During this step, you’ll also want to make sure to pose any “what if” questions. What if one of our teammates uncovers new bugs? What if our consumer feedback identifies unforeseen errors? What if our resources need to be directed elsewhere? Accounting for what “what ifs” will ensure your team is taking everything (including unknowns) into consideration when estimating deadlines or timelines.
4Privately select a card from your deck
Privately selecting a card from the deck will ensure no one’s opinions are swayed by anyone else’s play. It’s important that everyone feels as though they can vote honestly. If your entire team votes honestly, you’re more likely to draw a conclusion that adequately reflects your teammates’ capabilities to get a project done on time.
5Share the card you have with the rest of the group
As soon as you’re confident in your choice, it’s time to share your card with the entire group. Your card should adequately represent how you feel about the subset of tasks at hand. If you feel as though a given task is realistic, you can play a lower card. If you feel as though your team doesn’t have the time or resources to complete the task at hand within the upcoming sprint, it’s important to express your concern by playing a higher card.
6Deliberate until a consensus is reached
When practicing planning poker, deliberation is key. If one person makes the final decision, you may as well have not practiced planning poker at all. The point of planning poker is to create an environment where everyone can participate equally. This way, you end up with a more accurate estimate as everyone has taken the time to provide feedback while considering a variety of factors that may input the timeline or effort needed to complete the sprint or project at hand.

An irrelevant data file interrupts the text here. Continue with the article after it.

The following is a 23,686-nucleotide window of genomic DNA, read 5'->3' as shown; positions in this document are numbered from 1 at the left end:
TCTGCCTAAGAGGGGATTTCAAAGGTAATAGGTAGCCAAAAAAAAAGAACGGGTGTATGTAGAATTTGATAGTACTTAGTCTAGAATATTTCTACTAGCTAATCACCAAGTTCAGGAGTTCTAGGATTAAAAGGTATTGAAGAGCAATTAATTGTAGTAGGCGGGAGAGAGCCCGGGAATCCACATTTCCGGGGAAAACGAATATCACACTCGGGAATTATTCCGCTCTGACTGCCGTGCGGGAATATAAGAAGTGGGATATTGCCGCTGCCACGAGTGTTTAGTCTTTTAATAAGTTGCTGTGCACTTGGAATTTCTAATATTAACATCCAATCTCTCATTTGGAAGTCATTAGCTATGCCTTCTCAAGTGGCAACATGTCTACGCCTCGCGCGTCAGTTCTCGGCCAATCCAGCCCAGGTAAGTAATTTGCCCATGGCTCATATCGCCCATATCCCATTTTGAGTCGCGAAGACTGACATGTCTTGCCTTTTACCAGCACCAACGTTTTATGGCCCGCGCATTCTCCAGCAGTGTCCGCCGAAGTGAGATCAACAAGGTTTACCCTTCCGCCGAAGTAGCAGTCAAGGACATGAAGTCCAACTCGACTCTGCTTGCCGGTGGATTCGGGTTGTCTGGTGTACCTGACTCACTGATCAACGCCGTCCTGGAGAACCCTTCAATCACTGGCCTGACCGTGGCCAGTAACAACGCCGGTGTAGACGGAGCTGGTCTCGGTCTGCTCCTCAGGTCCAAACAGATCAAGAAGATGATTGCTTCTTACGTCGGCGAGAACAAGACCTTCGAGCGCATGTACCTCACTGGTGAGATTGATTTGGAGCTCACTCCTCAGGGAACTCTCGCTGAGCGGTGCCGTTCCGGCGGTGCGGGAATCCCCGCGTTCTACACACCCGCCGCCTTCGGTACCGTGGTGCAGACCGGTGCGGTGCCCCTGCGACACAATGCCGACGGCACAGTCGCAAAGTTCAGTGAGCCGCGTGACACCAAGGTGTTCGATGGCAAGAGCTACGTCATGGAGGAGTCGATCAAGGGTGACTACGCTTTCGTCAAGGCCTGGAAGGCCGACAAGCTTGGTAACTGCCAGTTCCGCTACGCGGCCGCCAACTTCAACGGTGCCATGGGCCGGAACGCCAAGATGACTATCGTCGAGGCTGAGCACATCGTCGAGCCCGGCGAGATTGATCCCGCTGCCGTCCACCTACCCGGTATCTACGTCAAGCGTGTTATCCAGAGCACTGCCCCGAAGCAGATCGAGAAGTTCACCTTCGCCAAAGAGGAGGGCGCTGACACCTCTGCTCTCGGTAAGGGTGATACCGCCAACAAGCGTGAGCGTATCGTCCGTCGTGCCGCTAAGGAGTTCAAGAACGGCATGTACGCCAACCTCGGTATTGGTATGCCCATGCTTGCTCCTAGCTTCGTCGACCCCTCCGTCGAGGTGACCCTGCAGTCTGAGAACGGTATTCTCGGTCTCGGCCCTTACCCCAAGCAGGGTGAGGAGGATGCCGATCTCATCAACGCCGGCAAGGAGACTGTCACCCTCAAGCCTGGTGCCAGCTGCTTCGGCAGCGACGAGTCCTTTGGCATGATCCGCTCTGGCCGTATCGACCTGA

What scale is typically used for planning poker?
The default scale for planning poker is the Fibonacci Scale. The Fibonacci Scale refers to a sequence of numbers in which each number is the sum of the two preceding digits. Taking these factors into consideration, teammates would play a “1” for a task that required little to no effort and a “34” for a task that would be nearly impossible to complete. This scale indicates the level of effort and resources needed to complete a task. The lower the number, the easier the task. If your teammates play a high card, it means the task at hand may be nearly impossible to complete within the current sprint.
Free template for planning poker
Are you gearing up to host a meeting where planning poker is the focal point? Check out this free meeting agenda template for tips, tricks, and best practices for running an effective planning poker meeting:
Are you ready to play planning poker?
The ultimate goal of planning poker is to draw an unbiased consensus that is formulated by combining multiple perspectives. Teammates should feel as though they can share their honest thoughts and opinions without feeling pressured to conform to what others think. You should be sure to create a safe space for healthy debates and discussions.